• Top quality packing boxes, labels and tape.
  • Checklists and plentiful advice to help with the move.
  • Complete service, including expert packing of your goods or door-to-door transport of your belongings if you prefer to do your own packing.
  • Full insurance to make sure all your belongings are safe in any event.
  • Delivery to the correct area on a particular campus – the last thing you want is to find that your bags are waiting at the wrong hall of residence.
29 Wednesday Jun 2016

Brexit press coverage for Bien Media clients Posted by:

While the outcome of the Referendum may have sent the FTSE plummeting along with the value of the pound, it presented an opportunity for Bien Media clients. Journalists were keen for considered analysis as to how the outcome would affect the property market, and what it would mean for people’s mortgages.

Estate agent Jeremy Leaf (www.jeremyleaf.co.uk) commented on the housing market and what it would mean for prices. On the day the result was announced, Jeremy was quoted in six publications from City AM to What Mortgage, Moneywise and The Mirror. He said that the ‘only certainty was uncertainty’ and that a pause in decision-making would likely affect property prices.

On the mortgage side, Mark Harris of broker SPF Private Clients (www.spf.co.uk), stressed that it would be business as usual on the lending front, at least in the short term. He was quoted in 12 publications/websites, including BBC News, ITV News, the Financial Times, Times and Guardian.

He told the Times: ‘In the short term not a great deal will change. Mortgage availability is good, banks still want to lend and interest rates are at an all-time low. Swap rates are falling on the back of the outcome, which could put downwards pressure on mortgage rates, and it’s likely to have put back any potential interest rate rise. The remortgage market is likely to continue to be aggressive with some competitive deals to attract borrowers.’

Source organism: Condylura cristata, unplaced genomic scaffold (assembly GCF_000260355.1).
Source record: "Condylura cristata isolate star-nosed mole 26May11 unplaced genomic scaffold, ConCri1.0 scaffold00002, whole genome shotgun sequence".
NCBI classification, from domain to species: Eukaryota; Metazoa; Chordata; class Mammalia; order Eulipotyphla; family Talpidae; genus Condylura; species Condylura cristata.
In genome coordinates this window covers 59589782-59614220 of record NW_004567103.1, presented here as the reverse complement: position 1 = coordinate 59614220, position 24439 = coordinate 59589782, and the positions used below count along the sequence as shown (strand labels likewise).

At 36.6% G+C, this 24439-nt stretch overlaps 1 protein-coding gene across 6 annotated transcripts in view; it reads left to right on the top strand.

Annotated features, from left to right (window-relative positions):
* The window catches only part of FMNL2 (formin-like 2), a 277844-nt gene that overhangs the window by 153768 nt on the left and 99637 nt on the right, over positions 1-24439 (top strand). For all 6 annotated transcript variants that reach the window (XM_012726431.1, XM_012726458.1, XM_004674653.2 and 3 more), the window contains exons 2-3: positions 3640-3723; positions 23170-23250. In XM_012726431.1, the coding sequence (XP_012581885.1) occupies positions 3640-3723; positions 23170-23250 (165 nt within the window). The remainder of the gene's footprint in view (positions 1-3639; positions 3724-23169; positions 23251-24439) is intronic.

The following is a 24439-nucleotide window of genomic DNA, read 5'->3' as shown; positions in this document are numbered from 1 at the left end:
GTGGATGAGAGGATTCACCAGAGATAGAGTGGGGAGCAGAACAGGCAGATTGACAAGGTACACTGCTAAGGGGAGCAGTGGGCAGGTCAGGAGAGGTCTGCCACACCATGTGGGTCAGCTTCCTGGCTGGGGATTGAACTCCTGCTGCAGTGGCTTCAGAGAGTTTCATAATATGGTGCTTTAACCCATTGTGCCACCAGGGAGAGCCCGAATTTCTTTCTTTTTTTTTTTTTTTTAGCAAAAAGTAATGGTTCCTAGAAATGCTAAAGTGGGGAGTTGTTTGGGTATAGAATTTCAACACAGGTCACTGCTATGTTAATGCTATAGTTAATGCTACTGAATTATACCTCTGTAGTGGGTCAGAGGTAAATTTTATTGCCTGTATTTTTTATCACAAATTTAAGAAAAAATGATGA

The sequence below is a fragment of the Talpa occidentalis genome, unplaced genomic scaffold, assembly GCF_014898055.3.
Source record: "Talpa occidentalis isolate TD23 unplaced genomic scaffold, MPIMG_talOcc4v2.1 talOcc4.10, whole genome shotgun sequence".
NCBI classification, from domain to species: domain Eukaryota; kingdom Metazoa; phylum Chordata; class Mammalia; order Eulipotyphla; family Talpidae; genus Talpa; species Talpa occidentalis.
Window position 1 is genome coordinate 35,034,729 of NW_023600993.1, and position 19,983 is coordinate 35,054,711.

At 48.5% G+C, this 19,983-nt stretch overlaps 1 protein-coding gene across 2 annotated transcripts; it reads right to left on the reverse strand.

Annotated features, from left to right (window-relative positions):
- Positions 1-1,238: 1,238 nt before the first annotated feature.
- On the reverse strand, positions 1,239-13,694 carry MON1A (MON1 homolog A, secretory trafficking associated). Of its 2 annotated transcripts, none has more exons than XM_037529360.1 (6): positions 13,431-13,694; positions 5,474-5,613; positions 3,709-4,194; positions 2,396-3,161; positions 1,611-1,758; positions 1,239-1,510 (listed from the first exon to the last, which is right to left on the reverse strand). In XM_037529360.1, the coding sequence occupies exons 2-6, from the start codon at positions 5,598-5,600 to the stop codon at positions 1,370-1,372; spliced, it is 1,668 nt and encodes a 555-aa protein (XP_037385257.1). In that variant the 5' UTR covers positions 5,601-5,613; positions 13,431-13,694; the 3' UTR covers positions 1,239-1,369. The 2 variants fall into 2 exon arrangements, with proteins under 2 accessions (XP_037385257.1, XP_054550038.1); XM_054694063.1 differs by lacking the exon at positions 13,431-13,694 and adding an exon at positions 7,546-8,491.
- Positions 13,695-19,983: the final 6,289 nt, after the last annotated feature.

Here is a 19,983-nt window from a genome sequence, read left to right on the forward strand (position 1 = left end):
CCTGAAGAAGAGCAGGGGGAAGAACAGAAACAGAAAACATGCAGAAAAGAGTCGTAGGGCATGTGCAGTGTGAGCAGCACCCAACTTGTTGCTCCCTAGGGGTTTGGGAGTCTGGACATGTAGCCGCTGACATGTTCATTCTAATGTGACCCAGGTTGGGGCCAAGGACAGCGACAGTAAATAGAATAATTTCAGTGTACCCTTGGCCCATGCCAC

05 Thursday Nov 2015

Bien Media appointed by Jeremy Leaf Posted by:

Jeremy Leaf, the former RICS chairman and north London estate agent, has appointed Bien Media to handle his PR. Jeremy is no stranger to commenting on the property market, building an enviable name for himself over the years in print and via broadcast media.

As well as being a former chairman and spokesman for the Royal Institution of Chartered Surveyors, Jeremy’s day job is at ground level, running his estate agency business in north London. Jeremy Leaf & Co Chartered Surveyors and Estate Agents started trading in Finchley in March 1984 and covers sales, lettings, surveys and valuations, becoming particularly synonymous with land and new homes, so Jeremy has plenty of experience at the coalface. His commentary is therefore insightful and reflective of what is really going on in the market.

Jeremy is available for comment on all manner of housing stories. Commenting on the latest house-price index from the Halifax for October, for example, Jeremy says: ‘As usual a national average house price has limited value, concealing significant regional differences. The fact that this snapshot is historic and records the actions of Halifax’s own customers also underlines its limitations.

‘That said, these figures are worrying as they suggest a continuing upwards trend which risks marginalising first-time buyers even further and is therefore not good for the health of the market. There is not enough balance in the housing market and there are still significant barriers to entry, despite lower mortgage rates.

‘If prices continue their upwards trend, it doesn’t bode well for those trying to get themselves into a new home early in the new year. Prices are high and supply low – that imbalance makes life very tricky for buyers. Those looking forward to welcoming in the new year in a new home might be struggling to achieve this unless they are prepared to pay for it.’

www.jeremyleaf.co.uk